Column: What grads need to hear
SAN DIEGO -- I submit that most of us have a commencement address tucked away, containing some choice words of wisdom that we'd love to share with high school or college graduates if we ever had the chance.
This year, David McCullough Jr. -- an English teacher at Wellesley High School in Massachusetts and the son of the Pulitzer Prize-winning historian David McCullough -- was given that chance. And he didn't waste an ounce of it. In fact, he turned in an A-plus performance that has talk radio and the Internet buzzing.
Commencement speakers usually tell graduates what they want to hear -- how great they are, that the world is waiting for them with open arms, that they can accomplish anything in life they set their minds to. McCullough provided the Wellesley graduates a valuable service by telling them what they needed to hear -- namely, "You're not special."
It's a simple message. But it's an essential one. That's because, as McCullough told the graduates, too many of them have been "pampered, cosseted, doted upon, helmeted, bubble-wrapped" and otherwise protected from the cold, cruel world for too long.
The message must have been difficult to hear for those parents in the bleachers who did the pampering. They did their children no favors by teaching the little darlings that the world revolves around them.
These are the kids who, as infants 18 years ago, prompted us to drive carefully because the little yellow sign in the rear window of the family minivan warned us that there was a "Baby on Board." These are the students whose self-esteem, we feared, would suffer if teachers graded their papers with a red marker. And these are the young athletes who were all assured a trophy just for showing up.
In a few years, some of them will -- in pursuit of the fame they crave more than anything else -- audition for musical talent shows and, if the judges reject them, they'll defiantly respond: "That's your opinion." Others will apply for jobs and brazenly ask the interviewer if there is a shortcut to the executive suite. This bunch is in a hurry, and it doesn't have time to pay its dues.
It doesn't matter if the world doesn't see them as special. What matters is that they see themselves this way. Move over, Generation X. This is "Generation E," and the "E" undoubtedly stands for "entitlement." And, for many, what they feel entitled to is our undivided attention and constant adoration.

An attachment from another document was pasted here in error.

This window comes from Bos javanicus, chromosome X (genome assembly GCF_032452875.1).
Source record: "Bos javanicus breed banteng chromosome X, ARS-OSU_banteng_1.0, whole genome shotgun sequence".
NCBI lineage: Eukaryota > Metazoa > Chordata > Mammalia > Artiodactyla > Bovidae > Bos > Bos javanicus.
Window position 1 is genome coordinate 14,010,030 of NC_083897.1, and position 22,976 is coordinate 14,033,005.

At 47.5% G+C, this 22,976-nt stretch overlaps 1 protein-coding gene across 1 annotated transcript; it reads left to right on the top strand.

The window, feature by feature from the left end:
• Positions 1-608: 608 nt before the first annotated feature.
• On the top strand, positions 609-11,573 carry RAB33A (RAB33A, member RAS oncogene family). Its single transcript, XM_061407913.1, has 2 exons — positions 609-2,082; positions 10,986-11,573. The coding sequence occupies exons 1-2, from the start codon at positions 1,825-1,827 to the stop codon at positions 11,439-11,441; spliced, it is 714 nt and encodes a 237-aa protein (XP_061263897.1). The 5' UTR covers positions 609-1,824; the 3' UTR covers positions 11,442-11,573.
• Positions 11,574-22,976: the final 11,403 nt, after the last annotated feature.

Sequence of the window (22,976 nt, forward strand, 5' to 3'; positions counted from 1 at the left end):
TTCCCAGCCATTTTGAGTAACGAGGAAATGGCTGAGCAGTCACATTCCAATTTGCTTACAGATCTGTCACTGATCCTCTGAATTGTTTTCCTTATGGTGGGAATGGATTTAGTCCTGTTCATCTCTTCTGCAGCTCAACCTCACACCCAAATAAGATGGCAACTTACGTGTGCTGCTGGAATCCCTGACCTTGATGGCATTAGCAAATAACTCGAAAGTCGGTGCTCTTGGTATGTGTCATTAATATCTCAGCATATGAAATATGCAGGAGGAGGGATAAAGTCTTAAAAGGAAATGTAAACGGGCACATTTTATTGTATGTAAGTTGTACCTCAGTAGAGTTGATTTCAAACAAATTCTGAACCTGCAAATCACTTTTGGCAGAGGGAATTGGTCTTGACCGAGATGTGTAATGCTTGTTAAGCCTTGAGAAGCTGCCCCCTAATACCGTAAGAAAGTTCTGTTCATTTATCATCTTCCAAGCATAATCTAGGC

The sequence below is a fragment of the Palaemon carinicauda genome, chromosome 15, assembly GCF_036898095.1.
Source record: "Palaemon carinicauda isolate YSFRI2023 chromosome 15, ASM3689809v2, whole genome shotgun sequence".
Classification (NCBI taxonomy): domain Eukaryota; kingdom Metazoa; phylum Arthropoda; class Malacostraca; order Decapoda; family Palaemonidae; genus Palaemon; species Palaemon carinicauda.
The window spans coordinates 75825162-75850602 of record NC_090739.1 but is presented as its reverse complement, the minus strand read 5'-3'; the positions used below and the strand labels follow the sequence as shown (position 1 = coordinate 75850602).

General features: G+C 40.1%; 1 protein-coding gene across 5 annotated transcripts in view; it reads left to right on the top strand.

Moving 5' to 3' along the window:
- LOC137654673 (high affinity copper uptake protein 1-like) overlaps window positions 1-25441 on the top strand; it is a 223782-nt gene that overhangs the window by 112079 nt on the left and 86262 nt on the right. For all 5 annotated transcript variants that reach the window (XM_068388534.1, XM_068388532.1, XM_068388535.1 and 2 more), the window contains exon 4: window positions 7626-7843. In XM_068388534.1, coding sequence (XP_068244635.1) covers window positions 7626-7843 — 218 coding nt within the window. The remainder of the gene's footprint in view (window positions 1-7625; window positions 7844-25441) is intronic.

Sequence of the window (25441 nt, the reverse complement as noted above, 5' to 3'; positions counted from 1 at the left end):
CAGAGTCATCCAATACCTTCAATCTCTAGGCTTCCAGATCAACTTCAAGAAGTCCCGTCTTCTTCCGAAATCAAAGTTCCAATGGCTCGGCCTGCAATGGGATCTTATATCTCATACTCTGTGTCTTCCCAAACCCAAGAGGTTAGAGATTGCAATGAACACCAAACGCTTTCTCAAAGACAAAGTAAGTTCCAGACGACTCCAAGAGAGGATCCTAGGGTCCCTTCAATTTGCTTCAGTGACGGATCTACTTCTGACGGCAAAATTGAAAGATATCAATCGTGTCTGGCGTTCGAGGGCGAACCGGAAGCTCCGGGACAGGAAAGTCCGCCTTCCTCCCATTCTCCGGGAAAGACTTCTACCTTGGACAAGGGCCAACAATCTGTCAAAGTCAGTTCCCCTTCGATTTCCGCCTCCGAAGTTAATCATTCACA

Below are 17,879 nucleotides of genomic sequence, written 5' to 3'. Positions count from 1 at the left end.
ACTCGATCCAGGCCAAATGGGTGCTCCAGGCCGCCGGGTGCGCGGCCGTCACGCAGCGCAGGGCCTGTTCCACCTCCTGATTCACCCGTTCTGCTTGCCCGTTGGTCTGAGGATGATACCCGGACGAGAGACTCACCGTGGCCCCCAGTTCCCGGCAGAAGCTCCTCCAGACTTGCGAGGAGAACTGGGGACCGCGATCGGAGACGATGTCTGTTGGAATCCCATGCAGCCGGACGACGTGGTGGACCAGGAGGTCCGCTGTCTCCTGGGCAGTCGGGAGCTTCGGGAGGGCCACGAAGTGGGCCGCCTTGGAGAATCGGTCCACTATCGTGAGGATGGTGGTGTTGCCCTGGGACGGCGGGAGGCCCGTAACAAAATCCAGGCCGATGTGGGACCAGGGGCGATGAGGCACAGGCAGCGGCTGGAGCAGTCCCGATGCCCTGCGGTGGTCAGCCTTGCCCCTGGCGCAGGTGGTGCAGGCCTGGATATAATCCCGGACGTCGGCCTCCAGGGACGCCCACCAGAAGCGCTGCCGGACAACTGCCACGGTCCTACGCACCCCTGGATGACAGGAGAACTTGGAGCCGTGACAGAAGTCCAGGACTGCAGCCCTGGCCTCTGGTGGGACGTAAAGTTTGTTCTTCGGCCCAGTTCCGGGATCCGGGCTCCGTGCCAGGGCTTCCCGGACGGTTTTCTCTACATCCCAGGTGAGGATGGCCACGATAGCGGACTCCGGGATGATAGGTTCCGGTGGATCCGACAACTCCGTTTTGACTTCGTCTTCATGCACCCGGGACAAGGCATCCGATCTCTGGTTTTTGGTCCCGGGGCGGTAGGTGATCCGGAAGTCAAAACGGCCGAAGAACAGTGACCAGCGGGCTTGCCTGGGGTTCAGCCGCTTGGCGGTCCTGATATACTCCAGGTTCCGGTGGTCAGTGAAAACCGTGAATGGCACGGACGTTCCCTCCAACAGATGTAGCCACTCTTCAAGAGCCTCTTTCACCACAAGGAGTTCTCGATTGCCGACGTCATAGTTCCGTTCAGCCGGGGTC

Generation E may not be anything special. But McCullough's speech certainly was, and it was because of lines such as this: "Dream big. Work hard. Think for yourself. Love everything you love, everyone you love, with all your might." And this: "Climb the mountain not to plant your flag, but to embrace the challenge, enjoy the air and behold the view. Climb it so you can see the world, not so the world can see you."
Splendid advice. Yet it is also incomplete. I would have included a few more lines in the speech about two of the most important things in life, things which ironically we spend most of our lives trying to avoid: failure and loss. McCullough mentioned -- but only in passing -- the "frequency of failure," noting that statistics say half of his audience would one day wind up divorced.
As my friends and I approach our 30th high school reunion in a few years, many of us have divorced -- and remarried. Some of us have lost parents, spouses, even children. Many of us have lost jobs, homes and cars. Some of us are pursuing our dreams, and others have deferred them.
This is what I would have added to McCullough's speech: "Success is easy to handle. But if you're lucky, as you go through life, you're going to fail. Maybe a lot. After all, if you get everything you want, it's a good sign that you're not setting your goals high enough and you need new ones. You'll get knocked down. Maybe often. Everyone does. It's how you respond to the defeats and setbacks -- whether you can persevere and press on -- that will shape your character and determine your destiny."
This generation doesn't need any more coddling. What it needs is straight talk and a reality check. And, in at least one high school, students got both thanks to an English teacher who did his homework.
Ruben Navarrette's e-mail address is email@example.com.